Given that President Obama turned his attention to immigration reform this week, see NYT story, it is somewhat ironic that the issue also surfaced in a more unlikely place, the Texas Supreme Court. The issue before the Court — whether or not a jury should be informed (repeatedly) that the driver involved in a fatal collision was an illegal immigrant. The underlying suit was against his employer for negligent entrustment.
In TXI Transportation Company v. Hughes, (Tx 3.12.10) [pdf] the Court held that such information was not only inadmissible, but was in fact prejudicial so that its admission was not harmless error and required a retrial.
The Court’s holding was no doubt influenced by the fact that plaintiff had made the illegal status, and in fact the issue of illegal immigration, a central part of its trial theme.
Justice Medina wrote for the Court:
Hughes [the plaintiff] faced a difficult conceptual burden. He had to convince a jury that a collision involving on-coming traffic, that unquestionably occurred in the eastbound lane of Highway 114, was the fault of Rodriguez, the eastbound driver. The task was all the more difficult because Rodriguez possessed a clean driving record and commercial driver’s licenses from both Texas and Mexico. Hughes had some evidence of how Rodriguez might have been at fault for the collision in his lane, but the issue was hotly contested.
The record indicates that Hughes sought to hedge his theory by calling attention to Rodriguez’s illegal immigration status whenever he could….
That “hedge” including calling Rodriguez as the very first witness and the first questions were about his immigration statuts. As the Court noted that was followed by:
over forty references to Rodriguez’s status, including thirty-five to his status as an “illegal immigrant” and seven to his prior deportation.
And it was not just questions to him, TXI representatives were also cross-examined regarding whether they owed a “duty” to the public to prevent an “illegal” from driving a TXI truck:
- “Do you think he is entitled to drive here if he’s illegally here?”
- “And you don’t think you owe any duty . . . to the public . . . to the people who are driving up and down [Highway] 114 . . . to decide whether he’s illegal or not?”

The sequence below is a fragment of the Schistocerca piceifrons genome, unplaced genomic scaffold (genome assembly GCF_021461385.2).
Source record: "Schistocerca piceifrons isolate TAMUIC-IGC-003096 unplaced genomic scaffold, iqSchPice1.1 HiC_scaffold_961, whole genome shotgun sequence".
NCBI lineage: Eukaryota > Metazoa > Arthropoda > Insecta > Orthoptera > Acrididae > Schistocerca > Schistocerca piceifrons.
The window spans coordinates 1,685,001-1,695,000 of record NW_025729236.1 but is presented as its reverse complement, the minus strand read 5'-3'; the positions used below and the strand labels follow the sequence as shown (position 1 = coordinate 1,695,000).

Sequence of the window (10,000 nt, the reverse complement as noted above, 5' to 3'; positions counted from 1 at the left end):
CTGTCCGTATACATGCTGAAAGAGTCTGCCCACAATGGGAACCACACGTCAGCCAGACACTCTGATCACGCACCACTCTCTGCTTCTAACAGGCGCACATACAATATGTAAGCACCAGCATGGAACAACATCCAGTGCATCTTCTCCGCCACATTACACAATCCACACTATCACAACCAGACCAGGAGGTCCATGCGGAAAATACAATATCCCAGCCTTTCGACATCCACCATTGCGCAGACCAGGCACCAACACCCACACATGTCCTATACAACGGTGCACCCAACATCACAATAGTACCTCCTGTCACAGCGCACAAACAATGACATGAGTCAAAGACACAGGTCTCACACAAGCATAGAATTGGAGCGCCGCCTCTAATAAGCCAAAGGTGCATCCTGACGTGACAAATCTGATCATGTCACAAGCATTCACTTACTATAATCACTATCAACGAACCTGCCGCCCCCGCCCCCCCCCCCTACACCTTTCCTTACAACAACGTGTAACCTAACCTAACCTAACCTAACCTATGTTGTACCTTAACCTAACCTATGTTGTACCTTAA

- “Mr. Rodriguez is still illegal in the United States, is he not? . . . Will anybody ever turn him in, or will he just continue to drive for TXI?”
In fact, there was a lot of evidence that was available about Rodriguez, since he:
- was an undocumented Mexican alien who had illegally entered the United States on multiple occasions;
- invented a false Social Security number, which he used to apply for a Texas commercial driver’s license;
- falsely answered “no” in his deposition when asked if he had ever lied to obtain a Texas driver’s license;
- falsely answered “yes” on his TXI employment application when asked if he had the legal right to work in the United States;
- pleaded guilty to and was convicted of a misdemeanor immigration violation, serving four months in jail; and
- was previously deported and ordered not to return to the United States for ten years.
Still the Supreme Court rejected the use of such evidence both on substantive grounds and for impeachment. Under the substantive law of negligent entrustment it was not relevant, since his illegal status had not caused the collision.
By its holding that it was also improper impeachment evidence, the Court has made it a case of broader importance.
Justice Medina concluded forcefully for the eight members of the court who participated in the decision:
Such appeals to racial and ethnic prejudices, whether ‘explicit and brazen’ or ‘veiled and subtle,’ cannot be tolerated because they undermine the very basis of our judicial process.
Hard to argue with that.
Ironically, in this case the ruling bailed out an employer, but from an employment law context it is employers who are most likely to feel stymied by its reach.